Operating since 2004 with support from the UK film, TV and video industries, the Industry Trust for Intellectual Property Awareness describes itself as a “pro-copyright consumer education body.” Membership of the Trust extends to 44 entities, including all the major film/video distributors and cinema chains and their related trade bodies, plus marketing agencies (My Movies, Think Jam), pre-school entertainment company HIT, optical-disc manufacturer Sony DADC, digital-entertainment technology provider Rovi, home-entertainment metadata supplier West10, and leading online retailers (e.g. Amazon, eBay) and supermarkets (e.g. Asda, Sainsbury’s and Tesco). In addition, the Trust has 88 partners from across the UK’s film and television business, including FACT and the Alliance for IP. To promote awareness of the value of IP, the Industry Trust has run multiple campaigns, including the series of Moments Worth Paying For ads screened across cinemas, digital outdoor spaces and online media.
Following the model of the Center for Copyright Information in the US, CCUK was launched with two purposes. Get It Right from a Genuine Site is the first outcome of CCUK’s commitment to pro-copyright public awareness campaigning.
CCUK was also established to implement the Voluntary Copyright Alert Programme (VCAP), a system for rights owners to monitor transfers of infringing content over file-sharing networks, logging the IP addresses of infringers and notifying ISPs who send “escalating” warning letters to the relevant users. Issuing only a series of educative warnings means VCAP takes a lighter touch to deterrence than the enforcement of disconnections or financial penalties proposed by the 2010 Digital Economy Act. This has led to some questioning, however, particularly from the MPAA, over whether the program has any real teeth.
As the UK case shows, the landscape of anti-piracy alliance formation is confusing: not only has there been the proliferation of alliances, but many companies or organizations are also members of multiple alliances, and some alliances partner in other alliances. The formation of, but also the blurring between, alliances is particularly noticeable in how the presence of the Hollywood majors is unsurprisingly woven throughout these networks: the majors are individual members of FACT and the Industry Trust but are also collectively represented in these groupings and the Alliance for IP through the Film Distributors’ Association and the MPA.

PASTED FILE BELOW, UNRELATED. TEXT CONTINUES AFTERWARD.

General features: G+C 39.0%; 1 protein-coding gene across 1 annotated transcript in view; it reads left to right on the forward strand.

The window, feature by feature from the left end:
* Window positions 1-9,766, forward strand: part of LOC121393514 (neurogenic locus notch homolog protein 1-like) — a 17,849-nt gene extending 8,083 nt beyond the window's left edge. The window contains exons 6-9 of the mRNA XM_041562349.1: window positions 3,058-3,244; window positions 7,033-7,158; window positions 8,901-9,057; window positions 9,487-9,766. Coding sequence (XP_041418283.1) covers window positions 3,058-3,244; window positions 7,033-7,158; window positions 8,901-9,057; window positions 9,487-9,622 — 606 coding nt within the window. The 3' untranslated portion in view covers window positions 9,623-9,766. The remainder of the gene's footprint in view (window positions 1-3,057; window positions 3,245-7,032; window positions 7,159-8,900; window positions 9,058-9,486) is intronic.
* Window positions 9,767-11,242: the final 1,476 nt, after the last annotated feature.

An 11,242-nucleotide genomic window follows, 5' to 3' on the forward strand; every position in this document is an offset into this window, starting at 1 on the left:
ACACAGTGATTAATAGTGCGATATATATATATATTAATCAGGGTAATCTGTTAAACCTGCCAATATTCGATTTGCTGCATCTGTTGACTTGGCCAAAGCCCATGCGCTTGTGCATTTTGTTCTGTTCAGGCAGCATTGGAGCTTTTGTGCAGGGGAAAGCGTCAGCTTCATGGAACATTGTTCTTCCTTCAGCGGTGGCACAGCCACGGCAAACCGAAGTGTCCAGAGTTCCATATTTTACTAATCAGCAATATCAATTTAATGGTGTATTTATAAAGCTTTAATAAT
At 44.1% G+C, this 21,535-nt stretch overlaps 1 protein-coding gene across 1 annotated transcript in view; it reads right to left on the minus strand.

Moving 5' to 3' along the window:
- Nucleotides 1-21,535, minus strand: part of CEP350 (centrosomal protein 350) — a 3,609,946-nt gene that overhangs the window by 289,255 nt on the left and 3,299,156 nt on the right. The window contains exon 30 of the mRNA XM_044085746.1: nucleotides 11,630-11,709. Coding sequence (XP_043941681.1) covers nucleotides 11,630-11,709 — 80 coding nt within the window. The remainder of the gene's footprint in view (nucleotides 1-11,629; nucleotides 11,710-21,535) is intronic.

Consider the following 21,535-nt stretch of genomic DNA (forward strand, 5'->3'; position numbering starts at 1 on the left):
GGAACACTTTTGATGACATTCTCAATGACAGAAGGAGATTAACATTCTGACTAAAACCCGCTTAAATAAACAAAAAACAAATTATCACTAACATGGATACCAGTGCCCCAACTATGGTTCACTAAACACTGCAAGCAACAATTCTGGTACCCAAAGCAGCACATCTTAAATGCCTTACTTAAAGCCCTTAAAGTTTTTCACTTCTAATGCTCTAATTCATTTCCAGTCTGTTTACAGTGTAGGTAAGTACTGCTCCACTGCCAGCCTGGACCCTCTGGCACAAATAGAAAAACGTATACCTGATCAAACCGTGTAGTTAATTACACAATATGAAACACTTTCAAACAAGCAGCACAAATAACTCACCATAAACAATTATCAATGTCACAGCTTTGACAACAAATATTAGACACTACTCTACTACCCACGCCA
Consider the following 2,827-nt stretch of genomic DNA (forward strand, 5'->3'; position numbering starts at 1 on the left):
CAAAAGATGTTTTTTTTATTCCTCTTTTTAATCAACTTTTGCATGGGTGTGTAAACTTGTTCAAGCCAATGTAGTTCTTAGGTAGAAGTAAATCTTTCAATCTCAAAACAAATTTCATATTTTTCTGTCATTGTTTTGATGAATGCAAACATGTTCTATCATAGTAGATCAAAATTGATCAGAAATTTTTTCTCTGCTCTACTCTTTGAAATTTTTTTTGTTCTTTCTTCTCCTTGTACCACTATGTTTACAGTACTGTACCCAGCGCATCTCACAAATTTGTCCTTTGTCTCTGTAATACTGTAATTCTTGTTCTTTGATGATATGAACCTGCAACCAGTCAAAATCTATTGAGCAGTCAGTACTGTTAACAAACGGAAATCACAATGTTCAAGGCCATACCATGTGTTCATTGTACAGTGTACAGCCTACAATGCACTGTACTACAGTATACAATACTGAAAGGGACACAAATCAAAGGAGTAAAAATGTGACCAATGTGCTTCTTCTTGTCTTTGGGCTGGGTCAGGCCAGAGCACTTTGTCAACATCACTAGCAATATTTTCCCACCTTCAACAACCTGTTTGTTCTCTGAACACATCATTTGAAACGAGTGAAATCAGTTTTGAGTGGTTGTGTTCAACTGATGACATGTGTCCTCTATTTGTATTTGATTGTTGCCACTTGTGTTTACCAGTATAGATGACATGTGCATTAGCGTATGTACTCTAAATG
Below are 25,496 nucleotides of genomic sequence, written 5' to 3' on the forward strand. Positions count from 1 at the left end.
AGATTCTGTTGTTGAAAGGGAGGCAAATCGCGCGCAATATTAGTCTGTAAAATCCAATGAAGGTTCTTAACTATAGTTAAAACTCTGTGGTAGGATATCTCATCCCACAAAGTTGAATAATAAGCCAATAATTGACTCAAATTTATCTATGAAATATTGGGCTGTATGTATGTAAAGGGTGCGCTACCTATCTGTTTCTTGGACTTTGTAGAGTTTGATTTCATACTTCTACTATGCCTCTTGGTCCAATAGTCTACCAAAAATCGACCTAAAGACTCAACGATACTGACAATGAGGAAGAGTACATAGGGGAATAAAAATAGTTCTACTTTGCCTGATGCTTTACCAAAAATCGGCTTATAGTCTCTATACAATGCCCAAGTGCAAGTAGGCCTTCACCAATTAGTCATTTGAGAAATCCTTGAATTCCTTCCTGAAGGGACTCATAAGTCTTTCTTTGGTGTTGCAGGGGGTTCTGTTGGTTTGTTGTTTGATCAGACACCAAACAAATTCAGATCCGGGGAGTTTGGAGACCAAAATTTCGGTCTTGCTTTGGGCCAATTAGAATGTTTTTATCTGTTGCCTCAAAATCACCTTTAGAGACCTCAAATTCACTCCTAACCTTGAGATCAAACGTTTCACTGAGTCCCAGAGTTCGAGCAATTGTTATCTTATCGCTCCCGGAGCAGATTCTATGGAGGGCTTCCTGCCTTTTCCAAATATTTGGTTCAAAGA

As suggested earlier, Big Copyright grows out of nationally-configured coalitions of collective interests. So in the U.S., a similar array of alliances operates to those found in the UK. Representing trade associations across the copyright industries, the International Intellectual Property Alliance annually reports to the U.S. Trade Representative on the current state of IP regimes in foreign territories, with the aim of using the trading system to strengthen the international enforcement of rights. Copyright Alliance is a pan-media coalition that lobbies Congress for stronger copyright legislation, while CreativeFuture (originally Creative America) runs television, social-media and website campaigns on how piracy threatens jobs in film and television. Pulling back from the detail of these labyrinthine connections, at a level of abstract generalization we can see these coalitions serve a limited number of core functions in the fight against piracy: the political work of lobbying government for stronger legislative protections, the legal work of aiding statutory authorities to enforce rights, and the discursive work of public-awareness campaigning.
Frequently, analyses of the media industries focus on the organization of the conditions facilitating the production, dissemination and presentation of media content. Often this means concentrating on particular media firms. But the rise of Big Copyright demands we must now equally attend to how anti-piracy alliances are today very much part of the operational purposes of the modern media industries. By their very definition, these alliances are not companies but operate in the spaces between companies. For this reason, they may slip out of sight. This is not to say they are invisible or secretive, although knowledge of the precise workings is confined to industry stakeholders and is unavailable to the public. Rather they are just not an immediately noticeable component of the media business. With their proliferation, however, anti-piracy alliances have become a distinct category of player in the media industries. Thus, it is now vital we make these alliances visible for the roles they play in regulating the marketplace of rights and in shaping the cultural sphere.